We Are All The Duggars
Leo Tolstoy famously wrote, “All happy families are alike; each unhappy family is unhappy in its own way.” The problem is that I’ve yet to meet a family that fits into Tolstoy’s tidy categories of “happy” and “unhappy.” The reality is far messier. Put tears and laughter, love and betrayal, fights and hugs into a blender and out will come a family. Even in homes where the walls are decorated with portraits of grinning moms and dads and kids, there’s usually a closet door that’s kept shut. Last week we were reminded of that, when the media flung open that door in the Duggar family home. And the skeletons came spilling out.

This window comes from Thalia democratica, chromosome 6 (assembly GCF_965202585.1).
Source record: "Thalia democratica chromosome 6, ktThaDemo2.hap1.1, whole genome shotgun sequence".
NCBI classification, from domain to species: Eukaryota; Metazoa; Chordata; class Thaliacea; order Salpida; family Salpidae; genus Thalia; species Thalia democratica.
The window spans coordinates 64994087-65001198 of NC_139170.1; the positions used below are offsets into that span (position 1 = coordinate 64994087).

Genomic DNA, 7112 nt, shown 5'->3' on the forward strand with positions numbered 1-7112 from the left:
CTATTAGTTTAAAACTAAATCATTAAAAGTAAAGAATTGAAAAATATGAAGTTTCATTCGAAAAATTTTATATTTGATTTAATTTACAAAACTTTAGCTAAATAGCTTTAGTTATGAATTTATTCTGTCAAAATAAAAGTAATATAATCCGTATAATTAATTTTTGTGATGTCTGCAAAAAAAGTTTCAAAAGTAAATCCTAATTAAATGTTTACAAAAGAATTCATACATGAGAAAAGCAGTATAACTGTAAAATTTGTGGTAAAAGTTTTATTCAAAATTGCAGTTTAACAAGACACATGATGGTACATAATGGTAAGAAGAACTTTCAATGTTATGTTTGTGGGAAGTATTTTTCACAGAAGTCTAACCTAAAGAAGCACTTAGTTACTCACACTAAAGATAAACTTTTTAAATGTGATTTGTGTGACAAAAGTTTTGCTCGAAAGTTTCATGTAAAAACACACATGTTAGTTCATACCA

Josh Duggar, now twenty seven, the oldest son in TLC’s hit show, “19 Kids and Counting,” sexually abused five underage girls—four of them his sisters—when he was in his early teens. On the family’s Facebook page, Josh, his wife, and his parents have acknowledged this, as well as described how they addressed the abuse a dozen years ago when it occurred. Josh, who had been a lobbyist in Washington D.C. for the Family Research Council, has since resigned his position. And TLC will not be airing any episodes of “19 Kids and Counting” for the foreseeable future.
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